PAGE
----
As Independence Day vacation is over it is time to summarize the progress that was made by my 4% dividend yield portfolio during the recent quarter.
I generated this portfolio back in November 2014 and continuously reported its status here in SA. The goal of this portfolio is to generate me a dividend cash flow that is constantly growing.
Currently the portfolio includes a total of 24 holdings.
While the first quarter of 2018 was pretty tough for dividend investors in term of overall portfolio's value, the second quarter demonstrated an impressive bounce back.
As I look at the trend of the quarterly dividend alongside to the overall portfolio's value, the later gained back the majority of the losses that were seen in the first quarter while the dividend slightly climbed. It actually climbed by 1.3%.
There were 6 holdings that declared a dividend increase during the recent quarter allowing the quarterly dividend to climb by $19 from $1,393 to $1,412. Since Dec'17 the dividend rose by $79, or a total of 6%.
When examining the current stock prices it seems that the portfolio allows investors to enjoy a 4.4% dividend yield.
The FED took action twice this year and it is expected to have two additional hikes by the end of 2018.
When comparing the behavior of the 2 years Treasury yield's curve (green) to the 10 years (blue) and the 30 years (orange) it seems that all are more or less merging into the same sweet spot of 3% yield.
It means that there is no significant difference between long term and short term expectations, and when this happened in the past, for example back in 2006, it signaled a peak in Interest rate.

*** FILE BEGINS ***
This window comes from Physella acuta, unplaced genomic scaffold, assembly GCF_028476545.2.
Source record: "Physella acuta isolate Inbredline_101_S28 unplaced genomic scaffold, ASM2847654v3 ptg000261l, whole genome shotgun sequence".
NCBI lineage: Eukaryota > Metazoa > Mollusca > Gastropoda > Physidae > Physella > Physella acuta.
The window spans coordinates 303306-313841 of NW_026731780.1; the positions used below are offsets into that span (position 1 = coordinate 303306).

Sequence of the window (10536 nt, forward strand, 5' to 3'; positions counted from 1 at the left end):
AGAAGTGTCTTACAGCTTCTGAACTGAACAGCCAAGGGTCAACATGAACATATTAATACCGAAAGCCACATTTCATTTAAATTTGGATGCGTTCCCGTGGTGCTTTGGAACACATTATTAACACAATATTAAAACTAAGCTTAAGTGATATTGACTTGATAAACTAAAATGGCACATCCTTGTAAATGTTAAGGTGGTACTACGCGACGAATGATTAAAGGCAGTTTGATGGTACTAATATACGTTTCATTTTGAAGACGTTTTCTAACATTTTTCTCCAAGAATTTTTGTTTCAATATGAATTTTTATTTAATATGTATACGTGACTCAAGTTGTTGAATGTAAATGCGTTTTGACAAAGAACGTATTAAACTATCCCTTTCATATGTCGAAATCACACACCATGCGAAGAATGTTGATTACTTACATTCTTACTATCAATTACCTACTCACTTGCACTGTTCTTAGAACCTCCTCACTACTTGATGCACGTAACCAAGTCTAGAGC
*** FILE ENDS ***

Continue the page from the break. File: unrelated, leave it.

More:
My takeaways for this conclusions are:
One of the key disciplines I try to maintain is patience. There is no need to rush in to the markets at any price. I currently possess the strategy to accumulate the dividends' flow and to wait for a major signal regarding the long term health of the economy.
TLT could be interesting in the event that the 10 years Treasury yield would fall down to the levels of 3-3.2% the ETF is expected to drop down below $118. In this case it would deliver a 2.7% dividend yield paid monthly.
SCHP is interesting as the inflation rate reach 2.8% and this ETF tacks the US Treasury Inflation-Linked Bond Index (Series-L). So current yield is 2.3% but with expected inflation it could be much higher in the coming years. SCHP's management fees are very low at 0.05% which makes it very attractive as an alternative to bonds picking.
The portfolio that was aimed to deliver a 4% dividend yield and grow over time continues to produce positive growth in the dividend front. In 14 quarters the dividend went up from $1,000 to $1,412.
At this point in time, as markets are reaching their all-times-high I prefer to either stay with a cash cushion or to pick up bonds ETF for the time being.
My mantra is: Understand what you are doing, have patience and possess confidence in both decisions and actions.
This article was written by
Disclosure: I am/we are long BBL, CVX, CONE, CBRL, PM, T, O, CMI, OHI, NHI, SCHD, VNQ, VTR, HCP, SBARF, MAIN, WEC, SO, JNJ, UL, SKT, ETN, HRL, ENB. I wrote this article myself, and it expresses my own opinions. I am not receiving compensation for it (other than from Seeking Alpha). I have no business relationship with any company whose stock is mentioned in this article.
Additional disclosure: The opinions of the author are not recommendations to either buy or sell any security. Please do your own research prior to making any investment decision. If you want to get frequent updates on my portfolio, please push on the "Follow" button. Happy investing!